Prone  -  Arms  Cephalad


Positioning of the arms while in the ventral decubitus position along side of the head to prevent against injury, nerve damage, vessel compression, pressure ulcers or other trauma during the procedure.


  • surgeon desires access to the middle to lower spine
  • procedures involving the sacral, perianal or perineal area
  • procedures involving posterior iliac crests for bone harvesting
  • procedures of posterior thighs or hips


  1. The patient is first placed in the Basic - Prone Position after induction and intubation.  (Click here to link back to "Basic - Prone Position" page).

  2. The head is either positioned neutrally along the sagittal plane, using a foam prone-cutout pillow, Mayfield tongs or a horseshoe headrest, or can positioned laterally, using a gel donut and/or blankets.  Eyes, ears, and nose should be checked to assure they are free from pressure.  The c-spine should be in neutral alignment.  The ETT should be checked for kinking or traction.

  3. Arm boards are secured to the table on either side and padded with egg crate, pillows, or blankets.  The arms are then carefully pulled away from the body in abduction, with elbows bent to 90 degrees, and placed in supination (palms down) along side of the head on the arm boards.  (Supination of the arms is the best way to prevent against ulnar nerve injury). 

  4. Arm rests devices that attach to and hang below the level of the table can also be used in the same fashion. These allow for a more normal relaxation of the spine by dropping the arms and shoulders.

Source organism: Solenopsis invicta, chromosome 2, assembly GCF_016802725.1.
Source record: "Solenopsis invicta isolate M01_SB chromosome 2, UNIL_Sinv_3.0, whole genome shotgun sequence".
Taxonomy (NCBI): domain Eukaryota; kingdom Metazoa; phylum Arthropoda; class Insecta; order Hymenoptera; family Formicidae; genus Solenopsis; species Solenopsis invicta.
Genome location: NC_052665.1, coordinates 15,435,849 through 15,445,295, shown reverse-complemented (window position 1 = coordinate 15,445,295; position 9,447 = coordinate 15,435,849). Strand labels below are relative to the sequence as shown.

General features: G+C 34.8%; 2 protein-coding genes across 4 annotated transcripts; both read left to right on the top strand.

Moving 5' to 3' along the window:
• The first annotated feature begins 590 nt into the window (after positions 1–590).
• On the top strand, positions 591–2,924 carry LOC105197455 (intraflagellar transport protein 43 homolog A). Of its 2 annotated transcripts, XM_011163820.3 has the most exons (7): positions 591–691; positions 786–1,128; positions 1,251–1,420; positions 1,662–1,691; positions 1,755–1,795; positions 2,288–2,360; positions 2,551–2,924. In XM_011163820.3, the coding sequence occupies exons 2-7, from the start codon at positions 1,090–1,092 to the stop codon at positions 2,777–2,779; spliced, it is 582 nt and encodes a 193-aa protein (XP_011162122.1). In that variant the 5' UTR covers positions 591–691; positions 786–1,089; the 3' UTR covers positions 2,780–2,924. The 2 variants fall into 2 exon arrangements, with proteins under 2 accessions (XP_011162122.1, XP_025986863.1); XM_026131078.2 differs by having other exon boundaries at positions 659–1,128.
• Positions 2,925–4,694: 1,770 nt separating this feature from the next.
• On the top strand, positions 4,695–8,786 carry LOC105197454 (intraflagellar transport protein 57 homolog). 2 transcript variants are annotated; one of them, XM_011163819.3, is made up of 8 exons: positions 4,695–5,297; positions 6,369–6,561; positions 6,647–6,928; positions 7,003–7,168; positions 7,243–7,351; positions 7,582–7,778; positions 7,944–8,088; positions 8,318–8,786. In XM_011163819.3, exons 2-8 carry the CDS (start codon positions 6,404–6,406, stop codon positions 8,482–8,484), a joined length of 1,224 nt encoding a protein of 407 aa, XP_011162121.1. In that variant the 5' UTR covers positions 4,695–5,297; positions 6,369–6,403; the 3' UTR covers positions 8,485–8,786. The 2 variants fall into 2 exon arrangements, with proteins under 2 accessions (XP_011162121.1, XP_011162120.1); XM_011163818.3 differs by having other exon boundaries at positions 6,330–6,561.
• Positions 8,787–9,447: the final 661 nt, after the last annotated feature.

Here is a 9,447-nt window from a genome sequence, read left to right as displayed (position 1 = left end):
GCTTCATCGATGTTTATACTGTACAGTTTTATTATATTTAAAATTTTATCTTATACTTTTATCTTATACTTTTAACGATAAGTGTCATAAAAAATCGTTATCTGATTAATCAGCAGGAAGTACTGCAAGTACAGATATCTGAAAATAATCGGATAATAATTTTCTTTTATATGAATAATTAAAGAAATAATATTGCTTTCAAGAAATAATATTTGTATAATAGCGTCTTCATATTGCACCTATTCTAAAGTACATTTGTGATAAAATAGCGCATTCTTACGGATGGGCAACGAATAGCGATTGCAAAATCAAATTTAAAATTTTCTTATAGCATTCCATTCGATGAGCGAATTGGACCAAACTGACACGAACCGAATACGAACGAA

5. Attention is made to ensure that the IV of other lines are not lying against the skin (pad between arms and lines if necessary with soft gauze).  Egg crate, pillows or towels can be used to support the natural resting point for the arm in that position, so that extremities do not dangle (especially important in patients with arthritis or contractures). 

  6. Place a towel over the arm and use Velcro straps or tape over the towel to loosely secure the arm to the arm board.  Check to make sure at least two fingers can be slid underneath of the towel to prevent undue compression.   The arm boards are then positioned so that the arms are less than 90 degrees from the axilla and shoulder to prevent brachial plexus stretch injury.

  7. The legs are maintained in the long axis of the body with pillows placed under the calves and feet as described in the Prone - Basic Position page. 

  8. The patient is still secured to the table with tape or a belt across the thighs immediately under the buttocks.




Arm Boards


Arm Rests


Egg Crate


Foam  Pillows






Velcro Straps





  • Compression ulcers:  orbits, ears, nose, chin, iliac crests, knees, breasts

  • Pressure ulcers:  bony prominences at shoulder, elbows, wrists, and hands

  • Nerve damage:  brachial plexus, long thoracic, axillary, radial, ulnar, popliteal

  • Thoracic outlet syndrome

  • Neck injury or strain

  • Breast trauma

  • Unstable chest wall

  • Vessel compression:  axillary, subclavian, brachial